Do you want to know the Babbel German review covering each crucial feature? Many people turn to Babbel when they want to learn German. Because Babbel is a German-based company, its initial language offering was German.
But does that mean you ought to use Babbel just because many other people do? Everything you need to know about Babbel’s German language program is evaluated in this in-depth review. We talk about the organization of the lessons, costs, efficiency, and of course, the opinions of our resident linguist.
Babbel German Program Structure
Let’s start this review by deconstructing how the Babbel German program is set up and how the lessons look to help provide some context for our thoughts on the Babbel German app as a whole.
The Babbel program is divided into roughly 15 different overarching levels starting at a high level, including Newcomer, Beginner I, Beginner II, Intermediate, and so forth. Additionally, some levels have content on more specialized subjects like Business German and Traditions.
Typically, there are between 2 and 8 courses in each of these roughly 15 levels. Then, there are 5 to 15 lessons within each course, each lasting 10 to 15 minutes. These lessons serve as the program’s foundation, and completing one or more of them will be your aim pretty much every day.
If that’s difficult for you to picture, I’ll give you an example. The first level you’ll complete after signing up is “Newcomer,” and the first course you’ll finish under that level is “Newcomer Course 1.” (I know real original). Before moving on to “Newcomer Course 2,” you must finish all 14 lessons in the first course.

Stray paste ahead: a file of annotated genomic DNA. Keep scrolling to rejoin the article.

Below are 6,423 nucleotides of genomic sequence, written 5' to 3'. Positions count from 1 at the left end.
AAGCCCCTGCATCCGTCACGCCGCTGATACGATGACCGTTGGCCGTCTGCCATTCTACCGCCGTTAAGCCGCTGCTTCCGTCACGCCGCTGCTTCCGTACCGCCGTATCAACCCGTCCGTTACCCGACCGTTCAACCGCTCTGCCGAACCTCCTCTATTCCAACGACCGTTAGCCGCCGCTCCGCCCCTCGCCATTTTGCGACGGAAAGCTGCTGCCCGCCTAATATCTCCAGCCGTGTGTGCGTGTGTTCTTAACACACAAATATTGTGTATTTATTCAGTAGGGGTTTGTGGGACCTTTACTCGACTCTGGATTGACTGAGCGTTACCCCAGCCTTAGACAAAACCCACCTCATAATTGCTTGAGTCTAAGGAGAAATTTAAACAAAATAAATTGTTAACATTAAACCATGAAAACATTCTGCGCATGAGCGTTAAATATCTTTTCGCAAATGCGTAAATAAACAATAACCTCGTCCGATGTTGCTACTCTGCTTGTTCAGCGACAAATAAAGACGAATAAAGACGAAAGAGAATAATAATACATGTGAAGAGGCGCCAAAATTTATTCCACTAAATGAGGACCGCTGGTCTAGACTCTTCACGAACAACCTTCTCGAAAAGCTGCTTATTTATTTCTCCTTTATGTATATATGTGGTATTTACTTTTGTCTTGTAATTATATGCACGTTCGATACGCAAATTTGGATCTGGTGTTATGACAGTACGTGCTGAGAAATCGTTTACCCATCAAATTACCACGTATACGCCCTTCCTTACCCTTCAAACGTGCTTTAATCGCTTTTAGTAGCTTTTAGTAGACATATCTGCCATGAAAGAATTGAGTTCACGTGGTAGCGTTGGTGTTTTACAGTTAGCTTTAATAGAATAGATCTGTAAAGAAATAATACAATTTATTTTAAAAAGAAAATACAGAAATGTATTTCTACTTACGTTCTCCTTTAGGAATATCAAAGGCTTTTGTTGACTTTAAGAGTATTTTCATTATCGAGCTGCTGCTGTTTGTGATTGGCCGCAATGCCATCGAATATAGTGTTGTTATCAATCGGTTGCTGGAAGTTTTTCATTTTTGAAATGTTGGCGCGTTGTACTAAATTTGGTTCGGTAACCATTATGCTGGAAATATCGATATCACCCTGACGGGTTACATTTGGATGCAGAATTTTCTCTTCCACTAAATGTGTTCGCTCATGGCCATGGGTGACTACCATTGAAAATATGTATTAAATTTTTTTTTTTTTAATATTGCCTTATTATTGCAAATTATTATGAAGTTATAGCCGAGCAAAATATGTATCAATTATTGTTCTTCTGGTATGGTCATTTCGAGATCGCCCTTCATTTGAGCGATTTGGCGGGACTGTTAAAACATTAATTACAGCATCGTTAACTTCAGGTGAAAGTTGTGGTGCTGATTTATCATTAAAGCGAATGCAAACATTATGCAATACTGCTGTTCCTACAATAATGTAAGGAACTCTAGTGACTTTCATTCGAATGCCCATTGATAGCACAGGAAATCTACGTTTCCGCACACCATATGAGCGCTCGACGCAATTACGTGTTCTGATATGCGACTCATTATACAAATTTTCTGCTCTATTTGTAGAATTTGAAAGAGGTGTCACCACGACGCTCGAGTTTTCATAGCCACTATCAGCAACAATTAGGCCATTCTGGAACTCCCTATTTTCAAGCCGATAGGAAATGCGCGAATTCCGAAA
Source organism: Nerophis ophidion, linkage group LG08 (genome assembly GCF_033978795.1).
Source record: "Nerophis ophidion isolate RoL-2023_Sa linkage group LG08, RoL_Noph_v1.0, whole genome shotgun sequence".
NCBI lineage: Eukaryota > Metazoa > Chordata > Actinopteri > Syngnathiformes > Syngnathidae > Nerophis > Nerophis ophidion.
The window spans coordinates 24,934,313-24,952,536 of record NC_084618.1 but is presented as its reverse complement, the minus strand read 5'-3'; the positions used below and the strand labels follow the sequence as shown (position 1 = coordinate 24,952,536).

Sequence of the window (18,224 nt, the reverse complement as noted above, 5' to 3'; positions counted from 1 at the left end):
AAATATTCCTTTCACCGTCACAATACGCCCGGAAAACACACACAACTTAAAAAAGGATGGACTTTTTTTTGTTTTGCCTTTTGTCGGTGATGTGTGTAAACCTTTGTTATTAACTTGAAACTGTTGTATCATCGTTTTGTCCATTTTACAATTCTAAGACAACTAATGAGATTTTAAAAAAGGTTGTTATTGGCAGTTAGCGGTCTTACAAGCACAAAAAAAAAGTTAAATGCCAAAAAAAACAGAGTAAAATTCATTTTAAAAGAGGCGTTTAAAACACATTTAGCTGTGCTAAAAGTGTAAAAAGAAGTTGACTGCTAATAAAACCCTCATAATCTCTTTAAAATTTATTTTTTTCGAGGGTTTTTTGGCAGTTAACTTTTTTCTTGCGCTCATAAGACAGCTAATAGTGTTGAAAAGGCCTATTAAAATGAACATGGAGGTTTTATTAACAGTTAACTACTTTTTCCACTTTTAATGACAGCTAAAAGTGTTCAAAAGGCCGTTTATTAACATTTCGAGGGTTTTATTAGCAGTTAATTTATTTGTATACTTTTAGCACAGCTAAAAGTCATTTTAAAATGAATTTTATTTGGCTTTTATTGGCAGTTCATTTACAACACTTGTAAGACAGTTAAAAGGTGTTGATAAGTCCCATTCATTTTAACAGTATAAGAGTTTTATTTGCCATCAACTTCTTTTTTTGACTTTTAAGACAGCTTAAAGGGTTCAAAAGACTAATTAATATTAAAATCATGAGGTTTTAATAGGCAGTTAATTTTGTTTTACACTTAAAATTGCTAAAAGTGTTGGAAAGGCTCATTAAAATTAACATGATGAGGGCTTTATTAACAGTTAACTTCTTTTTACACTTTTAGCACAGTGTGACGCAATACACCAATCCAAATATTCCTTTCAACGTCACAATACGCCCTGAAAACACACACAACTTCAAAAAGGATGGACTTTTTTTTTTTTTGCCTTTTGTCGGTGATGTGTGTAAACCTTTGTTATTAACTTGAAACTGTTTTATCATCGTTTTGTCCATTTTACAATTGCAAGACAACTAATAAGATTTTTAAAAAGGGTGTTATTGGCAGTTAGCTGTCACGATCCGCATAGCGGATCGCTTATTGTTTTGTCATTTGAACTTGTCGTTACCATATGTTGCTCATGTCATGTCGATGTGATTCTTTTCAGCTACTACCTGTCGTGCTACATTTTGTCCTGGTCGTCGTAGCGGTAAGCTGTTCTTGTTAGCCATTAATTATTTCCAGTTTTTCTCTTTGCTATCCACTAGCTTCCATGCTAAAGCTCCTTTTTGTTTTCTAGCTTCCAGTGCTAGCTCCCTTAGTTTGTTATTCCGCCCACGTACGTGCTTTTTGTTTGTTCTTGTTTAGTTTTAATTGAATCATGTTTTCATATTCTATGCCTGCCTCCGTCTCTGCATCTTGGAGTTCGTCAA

That’s a pretty good illustration of what to anticipate. In any case, there is roughly 250 hours’ worth of lessons to finish across these various levels and courses. Even though that may seem like a lot, keep in mind that you are learning a completely different language, and there is a ton of material to cover.
That sums up the high-level structure of the Babbel German program.
What The German Lessons Are Like
I’ll start by saying they are very brief before getting into the actual lessons, which you’ll be working on daily. Each lesson lasts for only 10 to 15 minutes, and they fly by. The lessons move quickly primarily because each is composed of several quick-hit, interactive drills.
In essence, each lesson consists of about a dozen brief exercises in various formats. You’ll come across short grammar, digital flashcard, fill-in-the-blanks, matching pairs, listen-and-repeat exercises, matching phrases to images, and more.
It’s a quick, blended strategy that is very diverse. Since Babbel forces you to interact with the material, as I’ll explain in more detail below, I love how it presents the same material to you in various ways.